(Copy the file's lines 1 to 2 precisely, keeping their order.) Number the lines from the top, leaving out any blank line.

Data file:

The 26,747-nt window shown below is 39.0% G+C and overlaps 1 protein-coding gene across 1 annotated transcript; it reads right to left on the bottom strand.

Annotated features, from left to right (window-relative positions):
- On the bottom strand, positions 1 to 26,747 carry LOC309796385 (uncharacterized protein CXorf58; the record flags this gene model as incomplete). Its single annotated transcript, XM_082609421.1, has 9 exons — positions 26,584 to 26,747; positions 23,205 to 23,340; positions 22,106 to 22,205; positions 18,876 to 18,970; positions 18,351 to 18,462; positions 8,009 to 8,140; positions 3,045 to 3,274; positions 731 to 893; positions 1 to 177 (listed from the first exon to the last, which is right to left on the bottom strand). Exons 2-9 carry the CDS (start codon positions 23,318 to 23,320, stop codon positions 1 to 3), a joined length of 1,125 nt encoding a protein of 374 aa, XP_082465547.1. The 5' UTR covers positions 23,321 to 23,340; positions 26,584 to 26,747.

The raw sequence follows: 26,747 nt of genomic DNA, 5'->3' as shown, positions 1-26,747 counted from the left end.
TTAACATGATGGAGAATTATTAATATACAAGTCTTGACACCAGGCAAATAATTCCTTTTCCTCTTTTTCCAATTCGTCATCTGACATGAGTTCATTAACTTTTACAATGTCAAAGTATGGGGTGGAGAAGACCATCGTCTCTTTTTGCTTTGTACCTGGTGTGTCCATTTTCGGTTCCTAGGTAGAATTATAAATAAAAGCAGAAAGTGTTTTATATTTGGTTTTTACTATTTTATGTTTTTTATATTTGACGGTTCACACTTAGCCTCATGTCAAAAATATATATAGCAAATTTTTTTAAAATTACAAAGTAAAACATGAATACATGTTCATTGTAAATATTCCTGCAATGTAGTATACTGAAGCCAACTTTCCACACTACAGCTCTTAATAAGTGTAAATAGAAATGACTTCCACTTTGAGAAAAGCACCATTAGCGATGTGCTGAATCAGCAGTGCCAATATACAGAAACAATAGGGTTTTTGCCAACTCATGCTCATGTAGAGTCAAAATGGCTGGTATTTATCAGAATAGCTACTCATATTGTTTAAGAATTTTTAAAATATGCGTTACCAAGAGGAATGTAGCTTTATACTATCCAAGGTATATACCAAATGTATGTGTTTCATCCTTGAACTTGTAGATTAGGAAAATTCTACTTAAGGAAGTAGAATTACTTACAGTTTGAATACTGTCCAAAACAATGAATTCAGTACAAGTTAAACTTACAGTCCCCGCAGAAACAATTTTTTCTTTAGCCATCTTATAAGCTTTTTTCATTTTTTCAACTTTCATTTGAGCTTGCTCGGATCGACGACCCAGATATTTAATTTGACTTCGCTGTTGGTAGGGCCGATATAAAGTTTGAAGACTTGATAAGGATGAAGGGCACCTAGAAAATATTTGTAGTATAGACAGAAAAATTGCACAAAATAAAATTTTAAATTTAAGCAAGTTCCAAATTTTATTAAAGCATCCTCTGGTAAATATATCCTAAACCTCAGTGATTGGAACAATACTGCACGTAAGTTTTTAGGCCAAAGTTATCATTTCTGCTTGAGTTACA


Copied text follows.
The 26,747-nt window shown below is 39.0% G+C and overlaps 1 protein-coding gene across 1 annotated transcript; it reads right to left on the bottom strand.

Annotated features, from left to right (window-relative positions):